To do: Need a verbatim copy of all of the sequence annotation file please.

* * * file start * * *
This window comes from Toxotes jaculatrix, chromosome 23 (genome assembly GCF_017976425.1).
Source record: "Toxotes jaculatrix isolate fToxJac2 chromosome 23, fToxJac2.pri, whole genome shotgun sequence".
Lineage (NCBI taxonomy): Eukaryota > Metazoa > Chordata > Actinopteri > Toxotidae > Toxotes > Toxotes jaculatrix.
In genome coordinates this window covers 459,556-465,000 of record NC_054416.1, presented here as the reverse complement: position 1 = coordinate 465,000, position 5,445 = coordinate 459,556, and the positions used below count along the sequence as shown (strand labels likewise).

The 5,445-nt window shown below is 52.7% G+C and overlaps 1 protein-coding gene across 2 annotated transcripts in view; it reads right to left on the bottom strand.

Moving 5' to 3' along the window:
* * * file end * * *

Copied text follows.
This window comes from Toxotes jaculatrix, chromosome 23 (genome assembly GCF_017976425.1).
Source record: "Toxotes jaculatrix isolate fToxJac2 chromosome 23, fToxJac2.pri, whole genome shotgun sequence".
Lineage (NCBI taxonomy): Eukaryota > Metazoa > Chordata > Actinopteri > Toxotidae > Toxotes > Toxotes jaculatrix.
In genome coordinates this window covers 459,556-465,000 of record NC_054416.1, presented here as the reverse complement: position 1 = coordinate 465,000, position 5,445 = coordinate 459,556, and the positions used below count along the sequence as shown (strand labels likewise).

The 5,445-nt window shown below is 52.7% G+C and overlaps 1 protein-coding gene across 2 annotated transcripts in view; it reads right to left on the bottom strand.

Moving 5' to 3' along the window: